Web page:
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Why should you refinance your mortgage?

Many people refinance their mortgage in order to secure a lower interest rate. Getty Images/iStockphoto

The start of a new year could bring about new challenges and new motivations. It can be a time to reflect on what's working and what isn't. January is also a good time to take a closer look at your personal financial situation. This can include incorporating new money-saving strategies as well as methods to cut existing debt.

For homeowners, it may also be worth investigating the benefits of mortgage refinancing. While interest rates are not as advantageous as they were during the height of the pandemic (when they dropped to historic lows) they're still competitive. Accordingly, for some homeowners, now may still be a good time to refinance their home loan.

By answering a few simple questions you can easily determine if mortgage refinancing is worth it for you.

Why should you refinance your mortgage?

There are multiple reasons why you may want to refinance your mortgage. Here are three common ones to know.

To save money with a lower interest rate

Arguably the best reason to refinance your mortgage is to save money by securing a lower interest rate. While interest rates are around 6-7% at the time of writing, homeowners with rates higher than that may benefit from refinancing now. It's generally considered worth it if a homeowner can obtain an interest rate a full percentage point lower than what they currently have. The benefits of this will be felt immediately via a smaller monthly payment. 

Just understand that a new loan will require a new closing process and you'll have to pay closing costs all over again. So make sure you're planning on staying in your current home long enough to break even on the costs of refinancing.

You can get started with a mortgage refinance by answering a few short questions here.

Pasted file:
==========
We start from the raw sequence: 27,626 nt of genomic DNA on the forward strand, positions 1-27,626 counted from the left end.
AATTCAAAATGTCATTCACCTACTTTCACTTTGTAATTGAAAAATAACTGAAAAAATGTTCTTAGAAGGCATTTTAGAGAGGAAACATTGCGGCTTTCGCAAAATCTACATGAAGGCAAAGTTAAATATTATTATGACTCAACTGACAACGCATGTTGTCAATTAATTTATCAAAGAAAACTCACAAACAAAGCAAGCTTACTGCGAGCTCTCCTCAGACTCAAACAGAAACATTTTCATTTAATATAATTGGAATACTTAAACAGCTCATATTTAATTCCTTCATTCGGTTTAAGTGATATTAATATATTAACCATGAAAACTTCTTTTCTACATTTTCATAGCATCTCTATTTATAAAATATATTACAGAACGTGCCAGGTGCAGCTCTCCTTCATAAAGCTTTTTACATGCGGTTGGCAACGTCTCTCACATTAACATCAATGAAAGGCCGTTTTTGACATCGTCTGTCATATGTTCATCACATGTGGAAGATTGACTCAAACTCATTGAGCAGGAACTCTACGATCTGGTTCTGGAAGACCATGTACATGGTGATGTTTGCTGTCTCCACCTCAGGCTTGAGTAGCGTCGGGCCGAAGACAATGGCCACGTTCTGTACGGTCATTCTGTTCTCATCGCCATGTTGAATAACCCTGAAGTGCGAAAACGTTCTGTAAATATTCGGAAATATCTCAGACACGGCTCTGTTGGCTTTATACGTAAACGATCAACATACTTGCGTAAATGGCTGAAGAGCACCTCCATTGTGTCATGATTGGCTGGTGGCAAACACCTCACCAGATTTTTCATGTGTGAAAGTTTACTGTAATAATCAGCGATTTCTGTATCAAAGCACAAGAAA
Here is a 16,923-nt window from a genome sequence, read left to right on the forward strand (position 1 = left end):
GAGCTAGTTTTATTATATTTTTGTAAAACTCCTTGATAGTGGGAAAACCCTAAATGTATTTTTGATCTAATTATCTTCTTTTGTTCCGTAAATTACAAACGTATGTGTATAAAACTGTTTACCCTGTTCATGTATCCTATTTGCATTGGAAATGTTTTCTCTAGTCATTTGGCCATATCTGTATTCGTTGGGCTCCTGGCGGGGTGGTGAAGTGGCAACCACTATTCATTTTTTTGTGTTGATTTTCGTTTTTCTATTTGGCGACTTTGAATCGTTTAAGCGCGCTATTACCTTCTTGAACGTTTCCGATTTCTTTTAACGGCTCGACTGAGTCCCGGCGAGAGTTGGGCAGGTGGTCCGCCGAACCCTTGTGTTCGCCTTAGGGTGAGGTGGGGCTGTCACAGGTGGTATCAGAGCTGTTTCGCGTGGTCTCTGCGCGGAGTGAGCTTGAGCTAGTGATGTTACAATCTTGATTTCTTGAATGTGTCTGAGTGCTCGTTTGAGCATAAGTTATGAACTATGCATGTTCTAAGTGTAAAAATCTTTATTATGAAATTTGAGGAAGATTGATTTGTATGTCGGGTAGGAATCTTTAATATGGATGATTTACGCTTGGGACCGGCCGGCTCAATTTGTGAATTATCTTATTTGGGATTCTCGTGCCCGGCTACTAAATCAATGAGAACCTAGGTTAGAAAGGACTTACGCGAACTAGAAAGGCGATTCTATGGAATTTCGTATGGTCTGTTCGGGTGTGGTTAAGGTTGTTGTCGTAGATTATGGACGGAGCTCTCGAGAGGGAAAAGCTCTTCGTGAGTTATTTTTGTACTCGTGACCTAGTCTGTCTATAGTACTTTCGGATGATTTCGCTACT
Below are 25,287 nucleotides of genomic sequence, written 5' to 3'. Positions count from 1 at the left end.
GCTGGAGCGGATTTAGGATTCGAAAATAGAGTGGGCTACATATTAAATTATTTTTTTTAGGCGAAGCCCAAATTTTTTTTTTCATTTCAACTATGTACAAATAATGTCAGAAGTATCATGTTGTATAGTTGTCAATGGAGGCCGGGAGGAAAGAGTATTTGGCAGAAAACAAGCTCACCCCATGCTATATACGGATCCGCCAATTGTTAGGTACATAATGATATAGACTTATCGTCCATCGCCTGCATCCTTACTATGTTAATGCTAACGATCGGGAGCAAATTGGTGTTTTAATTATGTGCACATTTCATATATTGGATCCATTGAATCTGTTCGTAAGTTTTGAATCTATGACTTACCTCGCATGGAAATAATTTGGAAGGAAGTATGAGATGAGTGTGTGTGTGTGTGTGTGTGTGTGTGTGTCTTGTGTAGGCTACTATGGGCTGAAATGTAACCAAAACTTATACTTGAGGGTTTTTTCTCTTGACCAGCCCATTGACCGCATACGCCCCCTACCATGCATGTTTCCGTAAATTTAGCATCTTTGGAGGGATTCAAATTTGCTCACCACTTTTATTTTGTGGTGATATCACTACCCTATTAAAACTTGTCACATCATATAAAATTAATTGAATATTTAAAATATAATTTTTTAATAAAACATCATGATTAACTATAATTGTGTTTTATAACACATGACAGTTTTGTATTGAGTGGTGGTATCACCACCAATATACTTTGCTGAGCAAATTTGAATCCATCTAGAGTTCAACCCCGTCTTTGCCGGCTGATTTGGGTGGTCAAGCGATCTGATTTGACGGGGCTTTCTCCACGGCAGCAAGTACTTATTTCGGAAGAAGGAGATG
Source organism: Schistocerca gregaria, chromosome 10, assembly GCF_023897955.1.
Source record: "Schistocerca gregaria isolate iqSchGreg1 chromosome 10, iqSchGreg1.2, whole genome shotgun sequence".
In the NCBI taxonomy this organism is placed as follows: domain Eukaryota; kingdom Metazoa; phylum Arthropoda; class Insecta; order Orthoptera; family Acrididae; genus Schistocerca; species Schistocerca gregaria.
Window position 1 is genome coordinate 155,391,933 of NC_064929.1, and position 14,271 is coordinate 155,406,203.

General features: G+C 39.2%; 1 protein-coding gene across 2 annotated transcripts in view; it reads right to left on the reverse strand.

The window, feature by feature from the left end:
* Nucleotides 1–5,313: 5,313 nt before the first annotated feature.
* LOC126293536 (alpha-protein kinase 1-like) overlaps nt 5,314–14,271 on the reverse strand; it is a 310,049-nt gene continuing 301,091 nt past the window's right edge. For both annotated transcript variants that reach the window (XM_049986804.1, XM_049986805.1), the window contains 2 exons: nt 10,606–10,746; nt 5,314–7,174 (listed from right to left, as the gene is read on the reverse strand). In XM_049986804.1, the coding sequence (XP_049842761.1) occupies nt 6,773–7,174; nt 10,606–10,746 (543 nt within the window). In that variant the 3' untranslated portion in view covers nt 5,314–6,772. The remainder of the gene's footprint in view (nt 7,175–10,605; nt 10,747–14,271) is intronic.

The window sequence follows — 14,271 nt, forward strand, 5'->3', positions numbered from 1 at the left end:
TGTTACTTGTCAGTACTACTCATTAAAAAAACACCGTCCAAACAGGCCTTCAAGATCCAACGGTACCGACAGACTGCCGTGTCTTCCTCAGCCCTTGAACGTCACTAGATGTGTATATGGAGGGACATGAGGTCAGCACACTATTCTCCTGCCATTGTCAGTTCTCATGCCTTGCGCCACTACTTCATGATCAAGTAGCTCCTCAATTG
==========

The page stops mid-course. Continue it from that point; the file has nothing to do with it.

To reduce the length of their loan

Most mortgage lengths are pegged to 30-year terms. But refinancing can reduce the length of your term. By refinancing to a 15-year or 10-year mortgage, you could pay off your loan quicker, freeing up cash you otherwise would have spent in the coming years. This will also allow you to save money that would have been spent on interest instead. So, if you would prefer to reduce the length of your loan - and want to save money on interest - then refinancing is likely worth pursuing.

Just note that a condensed loan term will result in higher monthly payments. So you won't save money immediately. The benefit of reducing the length of your loan is primarily tied to the money you'll save in the future versus refinancing to a lower interest rate, which will save you money now. You can crunch the numbers with a shorter term length by using the calculator below.

To lock in a fixed-rate mortgage

If you initially secured an adjustable-rate mortgage (ARM) then you may have once enjoyed the benefits of a low mortgage rate. But if it's since changed (and increased) then you're probably looking to revert back to a lower rate. By refinancing your mortgage you can lock in a fixed-rate, thus eliminating the unpredictability of your current circumstances. This will allow for more efficient budgeting and ensure that what you pay this month will also be the same next month and in the months and years to come.

The bottom line

Homeowners refinance their mortgages for all different reasons. Traditionally, however, they do so in order to secure a lower interest rate, reduce their term, or lock in a fixed-rate mortgage. Sometimes they can do this all at once. But even if they can take advantage of just one of these benefits then it still may be worth pursuing.

Not sure if a refinance makes sense for you? Answer a few brief questions here and find out!

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